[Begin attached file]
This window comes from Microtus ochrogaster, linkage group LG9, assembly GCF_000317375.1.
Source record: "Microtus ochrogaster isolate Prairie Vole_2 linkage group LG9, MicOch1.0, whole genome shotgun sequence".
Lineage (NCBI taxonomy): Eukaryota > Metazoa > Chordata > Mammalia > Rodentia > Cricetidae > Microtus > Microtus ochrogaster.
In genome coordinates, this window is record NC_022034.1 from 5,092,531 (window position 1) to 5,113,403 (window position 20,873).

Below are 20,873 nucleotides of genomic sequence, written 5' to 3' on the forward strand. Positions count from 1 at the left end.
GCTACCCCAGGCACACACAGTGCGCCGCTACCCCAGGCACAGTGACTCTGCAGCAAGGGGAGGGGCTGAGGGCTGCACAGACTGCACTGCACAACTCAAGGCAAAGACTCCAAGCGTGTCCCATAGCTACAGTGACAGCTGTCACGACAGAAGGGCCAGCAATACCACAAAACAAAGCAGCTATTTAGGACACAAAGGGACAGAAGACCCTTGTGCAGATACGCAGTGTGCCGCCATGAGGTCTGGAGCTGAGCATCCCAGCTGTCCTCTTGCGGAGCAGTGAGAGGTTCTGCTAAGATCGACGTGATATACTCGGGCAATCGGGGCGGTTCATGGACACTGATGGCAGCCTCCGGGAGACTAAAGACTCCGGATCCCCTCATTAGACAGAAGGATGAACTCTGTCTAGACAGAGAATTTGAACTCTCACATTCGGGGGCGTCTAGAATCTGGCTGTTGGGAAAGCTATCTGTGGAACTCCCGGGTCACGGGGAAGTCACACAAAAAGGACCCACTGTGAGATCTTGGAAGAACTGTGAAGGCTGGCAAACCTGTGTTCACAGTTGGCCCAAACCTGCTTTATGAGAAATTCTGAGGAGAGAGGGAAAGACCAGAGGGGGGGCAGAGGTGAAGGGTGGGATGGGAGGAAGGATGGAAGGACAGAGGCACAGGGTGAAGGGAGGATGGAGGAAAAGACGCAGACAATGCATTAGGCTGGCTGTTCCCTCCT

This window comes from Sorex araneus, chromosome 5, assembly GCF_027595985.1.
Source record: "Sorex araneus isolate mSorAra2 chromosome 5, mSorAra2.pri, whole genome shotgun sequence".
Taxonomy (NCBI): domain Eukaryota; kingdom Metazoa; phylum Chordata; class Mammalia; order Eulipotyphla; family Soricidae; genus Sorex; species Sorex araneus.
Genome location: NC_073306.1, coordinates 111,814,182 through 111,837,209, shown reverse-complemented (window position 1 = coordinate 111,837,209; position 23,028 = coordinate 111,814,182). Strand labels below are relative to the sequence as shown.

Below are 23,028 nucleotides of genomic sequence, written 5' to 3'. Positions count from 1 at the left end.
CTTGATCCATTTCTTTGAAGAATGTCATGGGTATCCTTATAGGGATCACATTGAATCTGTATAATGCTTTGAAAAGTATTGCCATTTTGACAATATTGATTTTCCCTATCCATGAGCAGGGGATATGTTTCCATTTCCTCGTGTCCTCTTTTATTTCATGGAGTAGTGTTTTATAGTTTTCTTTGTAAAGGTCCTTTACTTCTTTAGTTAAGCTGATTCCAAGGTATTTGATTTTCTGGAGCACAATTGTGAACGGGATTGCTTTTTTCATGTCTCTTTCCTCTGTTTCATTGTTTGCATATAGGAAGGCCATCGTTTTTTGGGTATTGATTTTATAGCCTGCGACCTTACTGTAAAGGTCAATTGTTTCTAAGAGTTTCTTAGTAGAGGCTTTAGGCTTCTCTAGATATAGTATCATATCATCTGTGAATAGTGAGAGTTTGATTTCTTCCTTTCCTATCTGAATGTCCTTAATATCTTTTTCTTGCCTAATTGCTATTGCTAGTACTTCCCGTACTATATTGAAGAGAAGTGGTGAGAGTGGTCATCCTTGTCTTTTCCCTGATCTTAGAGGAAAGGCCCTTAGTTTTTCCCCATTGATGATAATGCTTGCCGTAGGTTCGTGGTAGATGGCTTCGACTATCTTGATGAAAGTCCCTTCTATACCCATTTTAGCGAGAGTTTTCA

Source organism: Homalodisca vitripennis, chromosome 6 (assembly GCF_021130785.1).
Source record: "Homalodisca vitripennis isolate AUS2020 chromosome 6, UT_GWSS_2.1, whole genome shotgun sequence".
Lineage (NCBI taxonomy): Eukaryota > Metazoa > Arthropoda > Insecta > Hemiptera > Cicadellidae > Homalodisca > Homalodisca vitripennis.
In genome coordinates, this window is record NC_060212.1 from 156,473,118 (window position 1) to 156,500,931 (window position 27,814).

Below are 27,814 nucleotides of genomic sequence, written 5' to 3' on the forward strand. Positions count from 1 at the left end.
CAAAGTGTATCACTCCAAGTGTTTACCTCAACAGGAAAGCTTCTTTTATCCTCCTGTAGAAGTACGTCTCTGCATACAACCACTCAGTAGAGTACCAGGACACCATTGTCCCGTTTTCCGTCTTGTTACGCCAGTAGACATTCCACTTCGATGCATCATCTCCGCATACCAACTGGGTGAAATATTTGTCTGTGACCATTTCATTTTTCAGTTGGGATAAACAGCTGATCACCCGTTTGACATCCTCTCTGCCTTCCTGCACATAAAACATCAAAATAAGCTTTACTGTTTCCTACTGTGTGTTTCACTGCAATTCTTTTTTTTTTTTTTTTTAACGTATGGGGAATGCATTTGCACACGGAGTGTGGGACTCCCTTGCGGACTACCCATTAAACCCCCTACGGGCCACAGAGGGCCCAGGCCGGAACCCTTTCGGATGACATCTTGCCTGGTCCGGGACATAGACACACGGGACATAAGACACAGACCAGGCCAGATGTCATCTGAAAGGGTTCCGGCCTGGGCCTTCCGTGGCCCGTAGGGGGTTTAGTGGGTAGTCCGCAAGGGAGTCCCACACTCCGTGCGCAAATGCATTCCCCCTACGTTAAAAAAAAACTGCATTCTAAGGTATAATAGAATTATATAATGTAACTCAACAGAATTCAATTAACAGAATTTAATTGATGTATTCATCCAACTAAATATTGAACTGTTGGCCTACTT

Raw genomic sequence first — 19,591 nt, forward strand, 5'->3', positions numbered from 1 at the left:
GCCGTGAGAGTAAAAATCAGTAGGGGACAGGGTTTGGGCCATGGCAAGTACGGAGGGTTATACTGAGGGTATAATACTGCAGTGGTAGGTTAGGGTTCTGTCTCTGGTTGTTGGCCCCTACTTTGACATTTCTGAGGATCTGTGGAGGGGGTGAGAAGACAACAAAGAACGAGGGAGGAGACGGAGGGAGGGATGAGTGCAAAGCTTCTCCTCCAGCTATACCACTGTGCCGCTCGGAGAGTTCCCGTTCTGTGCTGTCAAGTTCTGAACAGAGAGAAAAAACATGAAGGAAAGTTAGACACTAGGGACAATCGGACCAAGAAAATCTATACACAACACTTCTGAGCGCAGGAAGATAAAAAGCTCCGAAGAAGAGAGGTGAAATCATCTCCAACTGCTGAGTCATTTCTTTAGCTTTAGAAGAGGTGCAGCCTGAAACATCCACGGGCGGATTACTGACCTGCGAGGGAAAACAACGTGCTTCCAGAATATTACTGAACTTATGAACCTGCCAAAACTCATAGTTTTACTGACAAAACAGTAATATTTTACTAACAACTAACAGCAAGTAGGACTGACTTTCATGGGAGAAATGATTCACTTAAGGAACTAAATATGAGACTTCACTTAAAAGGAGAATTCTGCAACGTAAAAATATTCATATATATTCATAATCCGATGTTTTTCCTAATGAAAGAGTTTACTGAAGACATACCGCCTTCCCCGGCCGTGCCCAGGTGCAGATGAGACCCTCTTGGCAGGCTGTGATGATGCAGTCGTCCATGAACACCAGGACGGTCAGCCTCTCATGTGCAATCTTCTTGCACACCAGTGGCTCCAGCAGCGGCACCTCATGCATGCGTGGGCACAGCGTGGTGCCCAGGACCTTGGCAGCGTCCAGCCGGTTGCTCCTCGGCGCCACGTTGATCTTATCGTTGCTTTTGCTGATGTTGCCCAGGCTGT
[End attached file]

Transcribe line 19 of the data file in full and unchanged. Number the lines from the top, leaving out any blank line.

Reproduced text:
Raw genomic sequence first — 19,591 nt, forward strand, 5'->3', positions numbered from 1 at the left: